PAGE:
menu bar: storm - science - researcher - images - ILW - *news


Leonid MAC

View the shower
Mission Brief
Science Update
Media Brief

LEONID DAILY NEWS: November 1, 2000

Leonid meteoroid cloud in space Figure right: Diffuse glow of scattered sunlight from Leonid meteoroids by Ryosuke Nakamura and colleages.


Unsettling as it may sound, Leonid meteoroids are all but invisible when in the vast expanse of space between the planets. The tiny grains are too far dispersed and too large to scatter sunlight effectively. Until now, the only way to detect the grains in space was from their thermal infrared emission. In this manner, many short-period comets were found to have dust trails in their orbit.

Now, in the recent September 10 issue of the Astrophysical Journal, Ryosuke Nakamura of Kobe University, Japan, and his co-workers report on the discovery of a faint glow of scattered sunlight from the dust trail of the Leonid parent comet 55P/Tempel-Tuttle. While inside the dust trail of comet 55P/Temple-Tuttle, a faint glow was seen in the direction of approach of the particles, just above the body of the constellation "Leo" (figure right). Such "meteoroid clouds" were known before only from a few anecdotes of eye witnesses of past meteor storms.

The glow was first detected during the November 1998 Leonid shower, in a conserted airborne and ground-based effort involving the 1998 Leonid MAC mission and the Mauna Kea observatory in Hawaii. It was not seen a month later in December, when the Earth had moved away from the dust trail (figure below).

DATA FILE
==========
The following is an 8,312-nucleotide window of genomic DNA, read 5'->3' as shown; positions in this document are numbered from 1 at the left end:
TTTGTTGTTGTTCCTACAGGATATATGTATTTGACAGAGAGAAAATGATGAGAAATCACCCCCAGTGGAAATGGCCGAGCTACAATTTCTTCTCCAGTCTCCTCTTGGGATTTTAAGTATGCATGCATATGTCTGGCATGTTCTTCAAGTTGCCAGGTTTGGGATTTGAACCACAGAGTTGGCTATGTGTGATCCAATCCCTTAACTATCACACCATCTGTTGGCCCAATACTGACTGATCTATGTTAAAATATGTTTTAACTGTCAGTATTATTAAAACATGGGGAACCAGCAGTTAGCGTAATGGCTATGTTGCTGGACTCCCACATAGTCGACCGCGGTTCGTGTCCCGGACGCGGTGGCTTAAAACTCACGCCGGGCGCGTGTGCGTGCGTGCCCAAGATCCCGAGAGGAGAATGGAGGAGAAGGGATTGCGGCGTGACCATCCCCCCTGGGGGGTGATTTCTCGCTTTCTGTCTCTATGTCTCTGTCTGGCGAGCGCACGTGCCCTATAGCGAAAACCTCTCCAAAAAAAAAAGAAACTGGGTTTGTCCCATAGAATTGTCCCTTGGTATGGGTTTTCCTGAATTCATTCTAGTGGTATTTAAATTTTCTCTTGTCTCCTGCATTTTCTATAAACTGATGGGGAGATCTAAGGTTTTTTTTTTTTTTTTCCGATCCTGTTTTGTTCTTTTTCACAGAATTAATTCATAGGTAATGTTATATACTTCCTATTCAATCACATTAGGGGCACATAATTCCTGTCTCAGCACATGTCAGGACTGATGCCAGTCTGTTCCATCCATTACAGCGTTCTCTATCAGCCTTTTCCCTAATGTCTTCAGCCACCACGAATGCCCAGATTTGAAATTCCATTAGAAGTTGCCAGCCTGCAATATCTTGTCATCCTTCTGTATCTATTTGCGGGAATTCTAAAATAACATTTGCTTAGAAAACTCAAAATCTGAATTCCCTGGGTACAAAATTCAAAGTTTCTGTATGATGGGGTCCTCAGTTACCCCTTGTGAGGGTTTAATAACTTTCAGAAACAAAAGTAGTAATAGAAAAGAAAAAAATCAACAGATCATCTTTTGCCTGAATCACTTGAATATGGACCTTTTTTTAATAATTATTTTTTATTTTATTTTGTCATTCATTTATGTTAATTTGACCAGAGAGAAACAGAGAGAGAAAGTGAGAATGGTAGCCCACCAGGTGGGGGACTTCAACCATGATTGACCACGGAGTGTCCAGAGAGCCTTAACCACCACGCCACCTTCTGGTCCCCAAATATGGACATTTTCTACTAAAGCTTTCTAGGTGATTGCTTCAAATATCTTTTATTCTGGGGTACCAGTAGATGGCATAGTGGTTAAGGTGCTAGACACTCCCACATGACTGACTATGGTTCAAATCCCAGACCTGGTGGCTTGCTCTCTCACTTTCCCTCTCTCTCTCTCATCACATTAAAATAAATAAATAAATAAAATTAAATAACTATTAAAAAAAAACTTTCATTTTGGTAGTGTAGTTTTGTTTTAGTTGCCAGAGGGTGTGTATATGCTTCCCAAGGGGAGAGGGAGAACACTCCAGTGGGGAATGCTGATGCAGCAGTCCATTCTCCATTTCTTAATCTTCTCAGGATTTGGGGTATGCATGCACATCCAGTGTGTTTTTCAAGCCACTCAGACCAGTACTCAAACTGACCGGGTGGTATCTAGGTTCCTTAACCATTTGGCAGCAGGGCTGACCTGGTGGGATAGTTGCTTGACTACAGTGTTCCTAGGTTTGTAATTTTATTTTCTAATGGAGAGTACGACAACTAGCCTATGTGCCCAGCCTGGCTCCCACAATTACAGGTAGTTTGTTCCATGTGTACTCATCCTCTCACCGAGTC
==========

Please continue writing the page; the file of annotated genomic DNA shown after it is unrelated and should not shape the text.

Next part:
This detection provides a unique cross-section of the dust complex, which measures about 0.02 AU across (2 percent of the Earth-Sun distance), and is elongated in the comet orbital plane. The brightness of the cloud is approximately 2-3 percent of the background zodiacal light and represents all of Tempel-Tuttle's meteoroid complex, not just the part of the dust trail responsbible for the 1998 Leonid shower (Full paper - PDF).

This year, the last quarter Moon will make further observations all but impossible in the direction of approach. Southern hemisphere observers, however, may be able to see the trail in the opposite direction on the sky, where the meteoroids move away from Earth, in the evening hours when the Moon (and the Leonid shower) do not distract.

Figures below: The diffuse glow seen during the Leonid shower and one month later. Left: A graph showing how the dust trail would look like as seen from Earth.

Leonid cloud in space model Leonid meteoroid cloud

Previous news items:
Nov. 01 - Leonids approaching Earth
Oct. 31 - Prospects for Moon Impact Studies
Oct. 30 - Comet dust crumbled less fine

These and other results of Leonid storm research will appear in a special issue of the peer-reviewed journal "Earth, Moon and Planets", published by Kluwer Academic Publishers, the Netherlands.

Top of Page - Text/Image Use Guidelines

Science Update Storm Science Researcher Images ILW News